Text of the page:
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Wednesday, December 2, 2015

RECORD-EAGLE'S GRAND TRAVERSE ACADEMY "GOLDEN GOOSE" STORY LAYS AN EGG: Incomplete Report Missed Brad Habermehl's Taxpayer-Funded (And Ingersoll-related) $12,621 Legal Bill & Thousands Paid To Habermehl For IVL "Evaluations" Originally Pitched As Free!

“Mentley's affidavit said Ingersoll manipulated financial records, and violated the trust of board members and others by controlling access to financial information and made handouts hard to read.” 
Traverse City Record-Eagle
December 1, 2015

'Hard to read' is an excuse? Aren't most of these people optometrists?

Miss Fortune responds to the Record-Eagle article, Kaye Mentley's “grudge”...and the secrets of Mark Noss.

In its December 1 online story, a Record-Eagle reporter quotes Ingersoll's business partner Mark Noss and his remaining attorney, Jan Geht, apparently without follow-up questions or any real understanding of the May 30, 2013 Thrun Law Firm letter, Kaye Mentley's affidavit or the Dennis, Gartland & Niergarth “forensic report”.

Geht, who is likely still floating his pet “conduit theory” to anyone unlucky enough to sit on the nearest bar stool, insists in the piece that the missing millions are really “rebates”.  (Ho, hum!)

Noss, for his part, takes the low road, asserting that Kaye Mentley's affidavit is merely the product of a woman scorned, claiming that Mentley has a “grudge” because she was kicked to the curb shortly after Noss assumed control of the GTA.

And in the most galling segment of the story, Noss downplays the importance of the 15-page Thrun Law Firm letter, dubbing it “inflammatory” — as if it were merely a diseased portion of his lower bowel instead of a stinging indictment of a years-long game of financial patty cake.

Ingersoll is facing a “position of trust abuse” federal sentencing enhancement, based on the argument that he abused his position with the Grand Traverse Academy by virtue of his embezzlement/ misappropriation of millions in taxpayer funds.

It is misleading, however, to suggest that he “abused the trust of other school officials to conceal millions of dollars he took from the school” when the evidence shows they clearly allowed him to do it.

Contrary to the Record-Eagle’s assertion that the Grand Traverse Academy Board of Directors only discovered Ingersoll’s “company owed the school money more than a year before they switched management companies in March 2014”, numerous court documents and even the Grand Traverse Academy audits revealed the Board knew, or ought to have known, the truth of Ingersoll’s pattern of management fee advances (and systematic lack of repayment) as early as 2006.

Kaye Mentley’s sworn affidavit, which was accepted into evidence without objection by Ingersoll's defense during the October 20, 2015 sentencing hearing, paints a portrait of a seemingly detached woman, one who defiantly refused to take any responsibility for the financial decimation of the Grand Traverse Academy that happened under her watch — while admitting she regularly took calls from vendors regarding delinquent payments.

According to Mentley, this chronic problem became worse in 2011, 2012, and 2013. When Ingersoll began working on the Bay City Academy, Mentley “urged him to keep GTA separate from the Bay City Academy, as well as from other projects Steven Ingersoll was pursuing”.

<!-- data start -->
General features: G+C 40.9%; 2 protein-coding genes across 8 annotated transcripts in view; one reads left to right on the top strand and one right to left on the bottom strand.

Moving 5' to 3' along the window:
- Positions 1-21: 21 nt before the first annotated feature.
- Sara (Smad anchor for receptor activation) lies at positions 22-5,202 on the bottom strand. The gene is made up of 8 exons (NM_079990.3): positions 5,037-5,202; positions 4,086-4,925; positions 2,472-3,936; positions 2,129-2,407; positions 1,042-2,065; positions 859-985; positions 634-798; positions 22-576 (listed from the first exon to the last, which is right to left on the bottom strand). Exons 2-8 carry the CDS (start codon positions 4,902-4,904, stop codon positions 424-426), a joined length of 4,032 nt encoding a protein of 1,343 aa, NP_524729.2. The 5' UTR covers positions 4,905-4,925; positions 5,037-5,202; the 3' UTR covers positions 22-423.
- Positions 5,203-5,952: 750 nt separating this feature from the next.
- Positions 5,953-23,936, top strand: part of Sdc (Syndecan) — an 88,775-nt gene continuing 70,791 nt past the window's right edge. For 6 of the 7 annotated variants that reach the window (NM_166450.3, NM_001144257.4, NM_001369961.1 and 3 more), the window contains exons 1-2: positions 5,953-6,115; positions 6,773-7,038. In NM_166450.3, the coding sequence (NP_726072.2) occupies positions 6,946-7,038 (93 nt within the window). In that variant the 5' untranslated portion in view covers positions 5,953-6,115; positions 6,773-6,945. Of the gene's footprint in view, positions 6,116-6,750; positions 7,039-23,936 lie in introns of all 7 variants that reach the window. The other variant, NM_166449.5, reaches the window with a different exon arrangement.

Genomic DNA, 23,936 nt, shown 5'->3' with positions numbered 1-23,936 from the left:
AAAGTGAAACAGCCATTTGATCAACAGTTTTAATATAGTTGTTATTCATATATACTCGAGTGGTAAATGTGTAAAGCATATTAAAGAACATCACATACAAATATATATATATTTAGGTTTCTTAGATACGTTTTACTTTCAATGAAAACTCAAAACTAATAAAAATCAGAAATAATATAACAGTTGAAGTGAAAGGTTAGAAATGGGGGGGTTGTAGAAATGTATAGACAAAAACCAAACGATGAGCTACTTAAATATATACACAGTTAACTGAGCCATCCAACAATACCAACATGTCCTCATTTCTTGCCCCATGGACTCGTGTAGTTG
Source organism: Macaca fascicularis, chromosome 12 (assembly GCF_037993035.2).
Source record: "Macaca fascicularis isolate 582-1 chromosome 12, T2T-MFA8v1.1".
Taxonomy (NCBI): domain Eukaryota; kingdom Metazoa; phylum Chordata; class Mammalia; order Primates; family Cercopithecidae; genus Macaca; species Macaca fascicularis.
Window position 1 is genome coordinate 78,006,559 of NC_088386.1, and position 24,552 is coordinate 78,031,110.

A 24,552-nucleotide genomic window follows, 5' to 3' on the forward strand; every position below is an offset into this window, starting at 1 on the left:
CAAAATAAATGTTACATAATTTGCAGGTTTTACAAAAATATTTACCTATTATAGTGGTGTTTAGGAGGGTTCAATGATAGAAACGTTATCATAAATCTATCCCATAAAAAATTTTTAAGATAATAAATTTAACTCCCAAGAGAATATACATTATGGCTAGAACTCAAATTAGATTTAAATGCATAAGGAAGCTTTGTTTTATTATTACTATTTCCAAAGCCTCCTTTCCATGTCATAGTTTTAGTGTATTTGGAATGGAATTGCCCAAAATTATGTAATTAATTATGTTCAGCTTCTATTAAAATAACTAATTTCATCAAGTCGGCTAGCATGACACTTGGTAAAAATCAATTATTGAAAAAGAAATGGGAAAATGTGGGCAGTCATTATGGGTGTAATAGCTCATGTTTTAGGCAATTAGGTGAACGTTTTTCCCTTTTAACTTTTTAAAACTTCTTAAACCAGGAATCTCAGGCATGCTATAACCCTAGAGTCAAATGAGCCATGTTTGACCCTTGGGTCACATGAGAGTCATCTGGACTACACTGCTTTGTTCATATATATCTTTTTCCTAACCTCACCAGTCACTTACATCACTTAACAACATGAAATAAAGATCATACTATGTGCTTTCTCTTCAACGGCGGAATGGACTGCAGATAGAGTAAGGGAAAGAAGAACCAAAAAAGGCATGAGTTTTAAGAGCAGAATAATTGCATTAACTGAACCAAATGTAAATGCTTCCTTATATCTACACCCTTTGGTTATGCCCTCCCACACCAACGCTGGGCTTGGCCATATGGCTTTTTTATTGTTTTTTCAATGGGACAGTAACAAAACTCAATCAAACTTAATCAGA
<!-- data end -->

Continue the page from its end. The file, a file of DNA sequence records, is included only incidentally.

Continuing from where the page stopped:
It was in the context of these conversations, according to Mentley, that Ingersoll referred to the GTA as the “golden goose”. Mentley learned that GTA was owed $3.5 million when she “was interviewed by federal agents on May 2, 2013. During the interview, the agents showed me a footnote to an audit report.”

An audit report from the fiscal year ending June 30, 2012 that had been made public nearly one year before!

Mentley “contacted the Thrun Law Firm on the morning of May 3, 2013 and spoke to Meg Hackett. The GTA board had retained two attorneys — Doug Bishop and the Thrun law firm. I contacted Thrun because I knew that they had expertise in educational law and educational finance. Shortly thereafter, Hackett met with the GTA board and a forensic audit was initiated. Steven Ingersoll did not dispute owing $3.5 million to GTA, and said that he would repay it without explaining how. When a promissory note was suggested, Hackett said that GTA could not accept a note because the school cannot make a loan.”

At one point, Ingersoll told me that “SSM put a lot of money into BCA and now BCA needs to pay SSM so SSM can pay GTA”. He also told me that it was his responsibility to move money between SSM and GTA to keep both “healthy”.

So does Kaye Mentley have a “grudge”?

Maybe, but she also spilled a lot of secrets, ones that Noss and company would have preferred to keep buried.

Noss already knew what was going on — but told IRS investigators it was just fine.

According to IRS Revenue Agent Michael Wisniewski, who testified during Ingersoll’s sentencing hearing, he and fellow IRS Agent Mike Kaza conducted in-person interviews with several Grand Traverse Academy Board members and office staffers in early July 2013.

All denied ever having seen the page in the audit report that revealed Ingersoll’s $3.58 million dollar prepaid expense/accounts receivable balance. Wisniewski and Kaza interviewed board members Larry DeYoung and Leslie Werth, and each denied knowledge of the debt although each one admitted receiving complete financials, including the audit.